The Invisible Man strikes a new genre in film – superhero-horror.
Actually, it’s more like supervillain-horror movie, since the brilliant scientist who creates an invisibility suit is an evil sadist. It is his live-in girlfriend, Cecilia, played to perfection by Elizabeth Moss (The Handmaid’s Tale), who is the true hero of the film.
Australian director Leigh Whannel, the man responsible for such gross-out flicks as Saw and Insidious, curbed the gore and gotcha thrill shots and delivered a perfectly balanced film about not good and evil, but evil and survival.
The movie dives right into the meat of the story at the start, showing Cecilia escaping her sadistic, controlling boyfriend, Adrian (Oliver Jackson-Cohen), in the middle of the night. Through spare dialogue and revealing scenes, the audience quickly gets the picture: Adrian is a brilliant optics pioneer who has developed a perfect camouflage suit that makes the wearer invisible. That, along with a cruel, controlling streak, makes him a formidable adversary and has the added advantage of making his victims look as if they are having a seizure.
Casting Moss as Cecilia was a perfect choice. A classically beautiful actress would not have fit the role as the beleaguered girlfriend trying to convince a disbelieving world of her plight. Her desperation, which mirrors paranoia, is palpable.
Unlike most horror movies, where the victims do stupid things and generally make things worse for themselves, Moss is ahead of the audience. Her Cecilia does the things most right-thinking folks would do in that situation, making the film more believable. The fact that the U.S. military is working on (or, as far as we know, already perfected) an invisibility suit, adds to the realism.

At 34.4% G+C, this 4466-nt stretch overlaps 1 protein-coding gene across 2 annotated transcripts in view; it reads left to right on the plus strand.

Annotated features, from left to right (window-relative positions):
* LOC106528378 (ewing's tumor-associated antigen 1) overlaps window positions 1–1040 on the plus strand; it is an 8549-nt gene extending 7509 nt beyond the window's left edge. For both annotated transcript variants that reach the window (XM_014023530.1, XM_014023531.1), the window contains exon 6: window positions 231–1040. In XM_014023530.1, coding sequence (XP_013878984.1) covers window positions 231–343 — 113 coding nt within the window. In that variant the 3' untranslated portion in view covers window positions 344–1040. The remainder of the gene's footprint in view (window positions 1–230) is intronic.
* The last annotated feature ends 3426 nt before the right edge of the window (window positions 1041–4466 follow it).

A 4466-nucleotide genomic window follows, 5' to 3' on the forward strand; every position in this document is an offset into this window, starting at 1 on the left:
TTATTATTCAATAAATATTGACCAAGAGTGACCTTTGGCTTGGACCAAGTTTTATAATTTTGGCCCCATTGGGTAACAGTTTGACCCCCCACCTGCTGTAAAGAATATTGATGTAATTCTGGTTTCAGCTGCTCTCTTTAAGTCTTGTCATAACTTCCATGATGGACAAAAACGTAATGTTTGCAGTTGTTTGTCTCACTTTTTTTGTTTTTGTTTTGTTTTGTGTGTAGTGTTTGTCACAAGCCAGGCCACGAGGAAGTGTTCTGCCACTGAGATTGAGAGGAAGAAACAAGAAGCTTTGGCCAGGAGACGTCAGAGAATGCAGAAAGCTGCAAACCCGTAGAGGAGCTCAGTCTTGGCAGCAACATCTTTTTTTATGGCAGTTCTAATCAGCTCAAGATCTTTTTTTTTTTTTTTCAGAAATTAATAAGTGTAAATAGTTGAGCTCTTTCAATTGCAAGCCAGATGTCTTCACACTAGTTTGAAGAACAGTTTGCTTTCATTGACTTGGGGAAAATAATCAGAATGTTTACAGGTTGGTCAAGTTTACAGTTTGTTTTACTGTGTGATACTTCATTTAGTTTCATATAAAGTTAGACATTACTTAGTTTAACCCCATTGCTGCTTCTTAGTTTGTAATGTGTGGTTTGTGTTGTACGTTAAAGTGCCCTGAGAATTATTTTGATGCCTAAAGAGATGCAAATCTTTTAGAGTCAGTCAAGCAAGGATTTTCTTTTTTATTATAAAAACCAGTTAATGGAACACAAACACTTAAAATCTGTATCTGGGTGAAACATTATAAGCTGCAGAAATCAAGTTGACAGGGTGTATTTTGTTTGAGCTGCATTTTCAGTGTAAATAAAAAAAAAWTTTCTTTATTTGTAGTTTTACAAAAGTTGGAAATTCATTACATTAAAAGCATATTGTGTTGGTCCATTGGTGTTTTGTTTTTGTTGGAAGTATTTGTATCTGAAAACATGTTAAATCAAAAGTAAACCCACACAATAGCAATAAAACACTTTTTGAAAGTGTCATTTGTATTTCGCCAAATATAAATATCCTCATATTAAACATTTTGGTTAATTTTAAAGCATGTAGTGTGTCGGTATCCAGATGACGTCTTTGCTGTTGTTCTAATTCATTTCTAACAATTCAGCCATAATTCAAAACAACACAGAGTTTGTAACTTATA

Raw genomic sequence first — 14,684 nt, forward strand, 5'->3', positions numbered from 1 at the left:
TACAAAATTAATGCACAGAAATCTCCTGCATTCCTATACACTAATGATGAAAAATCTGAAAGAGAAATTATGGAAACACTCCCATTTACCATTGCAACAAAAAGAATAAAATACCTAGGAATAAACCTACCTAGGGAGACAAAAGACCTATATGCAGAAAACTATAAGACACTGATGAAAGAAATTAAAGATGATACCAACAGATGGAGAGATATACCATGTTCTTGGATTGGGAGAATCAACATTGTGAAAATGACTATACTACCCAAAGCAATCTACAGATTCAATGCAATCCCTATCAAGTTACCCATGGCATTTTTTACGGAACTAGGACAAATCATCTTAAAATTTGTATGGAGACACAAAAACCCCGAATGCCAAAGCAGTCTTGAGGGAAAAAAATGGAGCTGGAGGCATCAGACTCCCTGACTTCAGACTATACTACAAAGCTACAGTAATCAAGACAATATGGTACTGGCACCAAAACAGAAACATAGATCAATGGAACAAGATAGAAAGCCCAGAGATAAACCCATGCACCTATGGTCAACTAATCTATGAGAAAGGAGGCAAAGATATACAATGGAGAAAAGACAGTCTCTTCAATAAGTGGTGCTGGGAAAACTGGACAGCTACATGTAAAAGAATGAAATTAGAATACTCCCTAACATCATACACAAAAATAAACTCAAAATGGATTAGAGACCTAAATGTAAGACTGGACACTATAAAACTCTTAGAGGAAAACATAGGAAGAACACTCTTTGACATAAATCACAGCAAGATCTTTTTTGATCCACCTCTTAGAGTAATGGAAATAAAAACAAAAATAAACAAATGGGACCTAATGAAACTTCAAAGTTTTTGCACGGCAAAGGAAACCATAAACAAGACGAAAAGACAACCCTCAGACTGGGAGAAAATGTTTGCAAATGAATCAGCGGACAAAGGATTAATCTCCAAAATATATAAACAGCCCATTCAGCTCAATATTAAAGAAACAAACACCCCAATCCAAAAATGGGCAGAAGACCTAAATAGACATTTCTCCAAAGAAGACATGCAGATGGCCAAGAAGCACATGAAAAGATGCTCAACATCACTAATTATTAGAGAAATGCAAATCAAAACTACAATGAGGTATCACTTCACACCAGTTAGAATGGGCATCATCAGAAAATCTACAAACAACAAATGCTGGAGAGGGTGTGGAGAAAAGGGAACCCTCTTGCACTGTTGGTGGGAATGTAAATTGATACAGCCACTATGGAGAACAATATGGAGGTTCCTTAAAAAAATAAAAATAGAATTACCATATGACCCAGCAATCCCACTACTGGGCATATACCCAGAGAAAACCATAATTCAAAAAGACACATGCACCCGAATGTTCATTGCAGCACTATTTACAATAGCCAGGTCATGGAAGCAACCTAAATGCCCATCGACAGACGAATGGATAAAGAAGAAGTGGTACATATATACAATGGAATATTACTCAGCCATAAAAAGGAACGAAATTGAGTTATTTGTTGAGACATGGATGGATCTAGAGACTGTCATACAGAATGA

The supporting cast gives Cecilia a sounding board for her theories. All are standouts, particularly James (Aldis Hodge), a platonic friend and police officer, and his delightful teenage daughter, Sydney (Storm Reid).
The direction is tense, the sets are sparse, and even the special effects are relatively small in scale. The secret of the film’s success is the quality of the acting. When Cecilia flails around fighting the invisible bad guy, the audience has no doubt that there is an unseen villain on the screen.
All said, it is Moss’ considerable talent that makes this a must-see (excuse the pun) movie. Her everywoman looks scream first fear and paranoia then justified terror and create an unforgettable and relatable character.
And sharp-eyed fans of the H.G. Wells novel and the original movie will be rewarded with Easter eggs. Watch the name “Griffin” appearing on a computer screen, reflecting the name of the character in the novel, and a hospital patient with a bandaged face looks like Claude Rains from the 1933 movie.
Michael Sangiacomo, who created an invisible anti-hero himself in the Image comic series, PHANTOM JACK, is a writer from South Amherst.
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